Fig. 2: Phase diagram of dense H2O drawn from present work (blue/red circle and diamond symbols) and shock wave measurements (blue/red triangle). The various coloured domains correspond to the stability fields of: in grey, the molecular fluid; in blue, the bcc ices (ice VII, VII', X and bcc-SI); in yellow, the fcc-SI. The white zones represent the uncertainties on the transition lines. The dot lines correspond to recent large-scale first-principle calculations using a machine-learning potential trained on DFT-PBE simulations.

The resulting data provide clear structural observations of superionic ice at a wide range of temperatures and pressures, allowing a full phase diagram to be reported, as shown in Figure 2. It proposes that dense H2O is composed of insulating bcc ice (VII/VII’/X) at low temperatures, bcc-SI ice from 14 GPa up to at least 120 GPa for temperatures in the range of 850-2000 K, and of fcc-SI ice above ∼50 GPa and ∼1400 K.

Although the findings clearly differ from the phase diagram published in [4], possibly due to difficulties in measuring the sample temperature, for example, they agree very well with previous dynamic compression experiments and theoretical calculations based on advanced simulations methods. This work, therefore, narrows the range of possible predictions for expected phase transitions, advancing our understanding of the phases of hot dense water.


Principal publication and authors
Evidence and stability field of fcc-superionic water ice using static compression, G. Weck (a,b), J.-A. Queyroux (a), S. Ninet (c), F. Datchi (c), M. Mezouar (d), P. Loubeyre (a,b), Phys. Rev. Lett 128, 165701 (2022);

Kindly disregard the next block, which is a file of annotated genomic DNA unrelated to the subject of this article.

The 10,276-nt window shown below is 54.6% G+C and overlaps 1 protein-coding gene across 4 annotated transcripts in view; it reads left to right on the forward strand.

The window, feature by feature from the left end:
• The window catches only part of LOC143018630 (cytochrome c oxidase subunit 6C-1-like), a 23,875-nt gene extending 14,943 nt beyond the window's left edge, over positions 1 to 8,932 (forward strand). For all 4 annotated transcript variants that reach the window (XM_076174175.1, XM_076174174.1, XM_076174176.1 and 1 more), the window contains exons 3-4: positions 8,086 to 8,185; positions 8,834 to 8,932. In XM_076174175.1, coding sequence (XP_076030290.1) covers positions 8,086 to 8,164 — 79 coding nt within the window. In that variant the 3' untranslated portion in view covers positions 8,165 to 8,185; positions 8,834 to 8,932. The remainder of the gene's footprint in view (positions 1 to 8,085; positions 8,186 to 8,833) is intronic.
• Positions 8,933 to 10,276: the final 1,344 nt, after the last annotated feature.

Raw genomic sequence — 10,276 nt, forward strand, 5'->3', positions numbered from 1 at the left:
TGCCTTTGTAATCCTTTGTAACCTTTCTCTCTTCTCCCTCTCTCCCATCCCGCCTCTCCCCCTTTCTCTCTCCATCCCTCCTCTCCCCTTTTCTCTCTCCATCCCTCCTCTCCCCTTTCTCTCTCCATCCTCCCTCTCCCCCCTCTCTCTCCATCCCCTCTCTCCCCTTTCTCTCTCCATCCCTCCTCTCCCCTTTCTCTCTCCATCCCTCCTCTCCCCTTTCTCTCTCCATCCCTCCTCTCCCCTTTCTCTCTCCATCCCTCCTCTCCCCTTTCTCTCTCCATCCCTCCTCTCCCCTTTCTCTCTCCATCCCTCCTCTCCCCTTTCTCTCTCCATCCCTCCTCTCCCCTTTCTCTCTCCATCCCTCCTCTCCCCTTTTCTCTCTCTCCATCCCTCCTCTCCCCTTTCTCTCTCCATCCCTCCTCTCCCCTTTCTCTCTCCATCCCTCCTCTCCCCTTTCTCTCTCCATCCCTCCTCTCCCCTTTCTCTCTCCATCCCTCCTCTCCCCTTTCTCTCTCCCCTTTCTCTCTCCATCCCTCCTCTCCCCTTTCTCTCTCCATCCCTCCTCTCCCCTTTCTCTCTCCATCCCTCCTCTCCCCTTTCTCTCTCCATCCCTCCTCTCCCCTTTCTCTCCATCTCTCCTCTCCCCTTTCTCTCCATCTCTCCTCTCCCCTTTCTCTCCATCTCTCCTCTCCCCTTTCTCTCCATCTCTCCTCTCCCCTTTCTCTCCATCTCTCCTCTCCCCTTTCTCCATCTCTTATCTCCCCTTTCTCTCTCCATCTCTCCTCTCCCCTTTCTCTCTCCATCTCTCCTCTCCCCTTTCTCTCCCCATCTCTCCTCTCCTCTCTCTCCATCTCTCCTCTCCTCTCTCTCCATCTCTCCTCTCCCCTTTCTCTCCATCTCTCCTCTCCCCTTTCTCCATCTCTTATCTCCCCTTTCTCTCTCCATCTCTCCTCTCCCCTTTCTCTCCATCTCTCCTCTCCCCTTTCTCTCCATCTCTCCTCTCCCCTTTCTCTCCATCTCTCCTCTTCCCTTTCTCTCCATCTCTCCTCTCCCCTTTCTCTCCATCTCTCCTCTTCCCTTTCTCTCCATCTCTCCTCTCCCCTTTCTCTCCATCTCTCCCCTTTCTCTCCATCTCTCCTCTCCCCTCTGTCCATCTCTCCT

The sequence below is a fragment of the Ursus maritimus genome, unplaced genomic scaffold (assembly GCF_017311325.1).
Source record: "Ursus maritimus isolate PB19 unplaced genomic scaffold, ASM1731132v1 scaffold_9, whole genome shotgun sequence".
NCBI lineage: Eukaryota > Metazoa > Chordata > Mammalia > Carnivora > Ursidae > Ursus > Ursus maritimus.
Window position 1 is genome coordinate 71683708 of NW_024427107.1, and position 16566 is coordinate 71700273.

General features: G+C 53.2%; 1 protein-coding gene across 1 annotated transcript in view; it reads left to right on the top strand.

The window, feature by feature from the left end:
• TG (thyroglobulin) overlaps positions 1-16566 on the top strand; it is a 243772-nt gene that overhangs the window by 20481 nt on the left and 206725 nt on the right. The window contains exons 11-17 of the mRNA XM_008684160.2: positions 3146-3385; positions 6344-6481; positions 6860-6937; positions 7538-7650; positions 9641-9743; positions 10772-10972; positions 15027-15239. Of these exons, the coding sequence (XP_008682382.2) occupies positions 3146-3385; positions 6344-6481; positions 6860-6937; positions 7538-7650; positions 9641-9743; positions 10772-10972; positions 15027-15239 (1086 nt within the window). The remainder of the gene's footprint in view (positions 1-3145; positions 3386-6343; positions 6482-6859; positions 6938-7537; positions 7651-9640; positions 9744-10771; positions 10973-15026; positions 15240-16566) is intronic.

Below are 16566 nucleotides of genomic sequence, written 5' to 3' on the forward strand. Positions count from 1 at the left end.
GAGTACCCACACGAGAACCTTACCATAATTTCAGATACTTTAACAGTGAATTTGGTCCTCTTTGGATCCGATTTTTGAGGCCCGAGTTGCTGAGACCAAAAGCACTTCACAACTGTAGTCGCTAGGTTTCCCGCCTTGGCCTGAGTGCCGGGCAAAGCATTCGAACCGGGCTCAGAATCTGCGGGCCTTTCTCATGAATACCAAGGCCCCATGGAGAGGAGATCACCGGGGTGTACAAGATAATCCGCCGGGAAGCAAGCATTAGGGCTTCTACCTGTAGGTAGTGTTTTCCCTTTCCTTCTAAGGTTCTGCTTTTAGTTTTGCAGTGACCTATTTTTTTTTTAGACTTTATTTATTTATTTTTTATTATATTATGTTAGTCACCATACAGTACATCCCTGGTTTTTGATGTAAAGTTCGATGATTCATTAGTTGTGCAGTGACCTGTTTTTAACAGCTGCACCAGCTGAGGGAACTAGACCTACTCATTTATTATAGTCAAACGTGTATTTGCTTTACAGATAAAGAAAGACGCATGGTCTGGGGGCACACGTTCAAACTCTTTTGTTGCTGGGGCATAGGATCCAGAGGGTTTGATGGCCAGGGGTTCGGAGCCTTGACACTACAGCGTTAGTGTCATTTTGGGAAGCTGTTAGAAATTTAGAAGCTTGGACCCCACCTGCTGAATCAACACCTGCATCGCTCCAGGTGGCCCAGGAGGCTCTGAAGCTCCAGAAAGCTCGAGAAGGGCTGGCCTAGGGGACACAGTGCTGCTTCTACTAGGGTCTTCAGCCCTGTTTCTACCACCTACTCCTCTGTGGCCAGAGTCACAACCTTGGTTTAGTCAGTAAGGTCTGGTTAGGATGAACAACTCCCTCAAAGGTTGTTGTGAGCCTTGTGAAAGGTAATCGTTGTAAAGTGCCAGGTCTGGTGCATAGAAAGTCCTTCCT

(a) CEA, DAM, DIF, F-91297 Arpajon (France)
(b) Univ. Paris Saclay, Laboratoire Matière Conditions Extrêmes, CEA, Bruyeres Le Chatel (France)
(c) Institut de Minéralogie, de Physique des Matériaux et de Cosmochimie (IMPMC), Sorbonne Université, CNRS UMR 7590, IRD UMR 206, MNHN, 4 place Jussieu, Paris (France)
(d) ESRF

[1] M. Millot et al., Nat. Phys. 14, 297 (2018).
[2] M. Millot et al., Nature 569, 251 (2019).
 [3] J.-A. Queyroux et al., Phys. Rev. Lett. 125, 195501 (2020).
[4] V.B. Prakapenka et al., Nat. Phys. 17, 1233 (2021).


About the beamline: ID27

The recently upgraded beamline ID27 addresses the most exciting and challenging questions related to science at very high pressures and temperatures, such as the conditions deep inside planets, the quest for room-temperature superconductivity, or synthesising new super-hard materials. The beamline accommodates complex sample environments, such as the double-sided laser-heating system, the Paris-Edinburgh press, the nano-stage and the high-pressure helium cryostat. With a much higher flux and smaller beam than its predecessor (300x300 mm2), as well as better detectors, it enables a new class of ultra-high-pressure experiments (P> 4 Matm), time-resolved experiments with millisecond resolution, 2D micro-fluorescence mapping and  in-situ X-ray imaging.


Top image: Full disk view of the planet Neptune, as taken from the Voyager 2 narrow angle camera. Image credit: NASA/JPL